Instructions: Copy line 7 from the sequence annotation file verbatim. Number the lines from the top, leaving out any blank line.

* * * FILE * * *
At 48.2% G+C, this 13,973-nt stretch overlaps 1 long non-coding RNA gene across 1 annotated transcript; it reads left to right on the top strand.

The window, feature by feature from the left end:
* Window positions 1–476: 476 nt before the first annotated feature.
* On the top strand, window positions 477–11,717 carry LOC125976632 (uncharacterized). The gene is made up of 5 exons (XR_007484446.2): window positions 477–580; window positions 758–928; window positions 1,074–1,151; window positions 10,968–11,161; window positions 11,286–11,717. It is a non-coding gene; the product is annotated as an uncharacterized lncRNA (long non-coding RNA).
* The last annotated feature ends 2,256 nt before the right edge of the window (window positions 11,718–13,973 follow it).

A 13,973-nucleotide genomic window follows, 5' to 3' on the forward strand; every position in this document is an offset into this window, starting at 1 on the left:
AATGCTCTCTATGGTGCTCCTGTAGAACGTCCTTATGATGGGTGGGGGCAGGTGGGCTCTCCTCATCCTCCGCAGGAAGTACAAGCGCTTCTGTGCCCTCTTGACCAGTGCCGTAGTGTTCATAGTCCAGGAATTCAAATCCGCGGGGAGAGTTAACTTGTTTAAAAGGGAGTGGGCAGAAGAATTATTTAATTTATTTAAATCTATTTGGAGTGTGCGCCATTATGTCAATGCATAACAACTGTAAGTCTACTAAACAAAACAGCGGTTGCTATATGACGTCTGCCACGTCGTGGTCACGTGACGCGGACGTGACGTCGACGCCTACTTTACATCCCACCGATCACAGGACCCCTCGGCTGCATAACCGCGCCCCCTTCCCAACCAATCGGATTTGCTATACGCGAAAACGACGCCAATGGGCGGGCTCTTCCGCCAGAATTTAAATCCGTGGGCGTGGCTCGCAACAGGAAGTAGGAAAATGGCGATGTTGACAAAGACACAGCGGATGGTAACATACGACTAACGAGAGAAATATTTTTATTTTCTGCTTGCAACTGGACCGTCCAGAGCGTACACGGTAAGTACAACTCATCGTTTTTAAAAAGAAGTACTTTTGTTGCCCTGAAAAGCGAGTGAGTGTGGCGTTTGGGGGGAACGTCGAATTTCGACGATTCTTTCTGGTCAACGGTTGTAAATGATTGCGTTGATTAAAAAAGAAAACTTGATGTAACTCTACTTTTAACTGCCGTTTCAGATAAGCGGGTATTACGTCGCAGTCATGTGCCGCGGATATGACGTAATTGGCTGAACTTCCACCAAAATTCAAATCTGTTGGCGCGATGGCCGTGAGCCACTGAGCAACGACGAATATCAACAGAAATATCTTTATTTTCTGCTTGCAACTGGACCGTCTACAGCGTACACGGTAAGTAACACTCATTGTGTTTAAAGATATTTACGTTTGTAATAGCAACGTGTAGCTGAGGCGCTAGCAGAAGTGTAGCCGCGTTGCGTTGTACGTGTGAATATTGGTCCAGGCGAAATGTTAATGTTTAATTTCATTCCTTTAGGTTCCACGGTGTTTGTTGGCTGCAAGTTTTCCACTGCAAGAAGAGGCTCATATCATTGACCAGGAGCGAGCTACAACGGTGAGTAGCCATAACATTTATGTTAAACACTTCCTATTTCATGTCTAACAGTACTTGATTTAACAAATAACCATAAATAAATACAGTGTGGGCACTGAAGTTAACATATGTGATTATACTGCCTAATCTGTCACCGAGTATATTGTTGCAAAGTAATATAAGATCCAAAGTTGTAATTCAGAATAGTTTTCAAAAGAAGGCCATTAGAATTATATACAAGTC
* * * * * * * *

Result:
AATGCTCTCTATGGTGCTCCTGTAGAACGTCCTTATGATGGGTGGGGGCAGGTGGGCTCTCCTCATCCTCCGCAGGAAGTACAAGCGCTTCTGTGCCCTCTTGACCAGTGCCGTAGTGTTCATAGTCCAGGAATTCAAATCCGCGGGGAGAGTTAACTTGTTTAAAAGGGAGTGGGCAGAAGAATTATTTAATTTATTTAAATCTATTTGGAGTGTGCGCCATTATGTCAATGCATAACAACTGTAAGTCTACTAAACAAAACAGCGGTTGCTATATGACGTCTGCCACGTCGTGGTCACGTGACGCGGACGTGACGTCGACGCCTACTTTACATCCCACCGATCACAGGACCCCTCGGCTGCATAACCGCGCCCCCTTCCCAACCAATCGGATTTGCTATACGCGAAAACGACGCCAATGGGCGGGCTCTTCCGCCAGAATTTAAATCCGTGGGCGTGGCTCGCAACAGGAAGTAGGAAAATGGCGATGTTGACAAAGACACAGCGGATGGTAACATACGACTAACGAGAGAAATATTTTTATTTTCTGCTTGCAACTGGACCGTCCAGAGCGTACACGGTAAGTACAACTCATCGTTTTTAAAAAGAAGTACTTTTGTTGCCCTGAAAAGCGAGTGAGTGTGGCGTTTGGGGGGAACGTCGAATTTCGACGATTCTTTCTGGTCAACGGTTGTAAATGATTGCGTTGATTAAAAAAGAAAACTTGATGTAACTCTACTTTTAACTGCCGTTTCAGATAAGCGGGTATTACGTCGCAGTCATGTGCCGCGGATATGACGTAATTGGCTGAACTTCCACCAAAATTCAAATCTGTTGGCGCGATGGCCGTGAGCCACTGAGCAACGACGAATATCAACAGAAATATCTTTATTTTCTGCTTGCAACTGGACCGTCTACAGCGTACACGGTAAGTAACACTCATTGTGTTTAAAGATATTTACGTTTGTAATAGCAACGTGTAGCTGAGGCGCTAGCAGAAGTGTAGCCGCGTTGCGTTGTACGTGTGAATATTGGTCCAGGCGAAATGTTAATGTTTAATTTCATTCCTTTAGGTTCCACGGTGTTTGTTGGCTGCAAGTTTTCCACTGCAAGAAGAGGCTCATATCATTGACCAGGAGCGAGCTACAACGGTGAGTAGCCATAACATTTATGTTAAACACTTCCTATTTCATGTCTAACAGTACTTGATTTAACAAATAACCATAAATAAATACAGTGTGGGCACTGAAGTTAACATATGTGATTATACTGCCTAATCTGTCACCGAGTATATTGTTGCAAAGTAATATAAGATCCAAAGTTGTAATTCAGAATAGTTTTCAAAAGAAGGCCATTAGAATTATATACAAGTC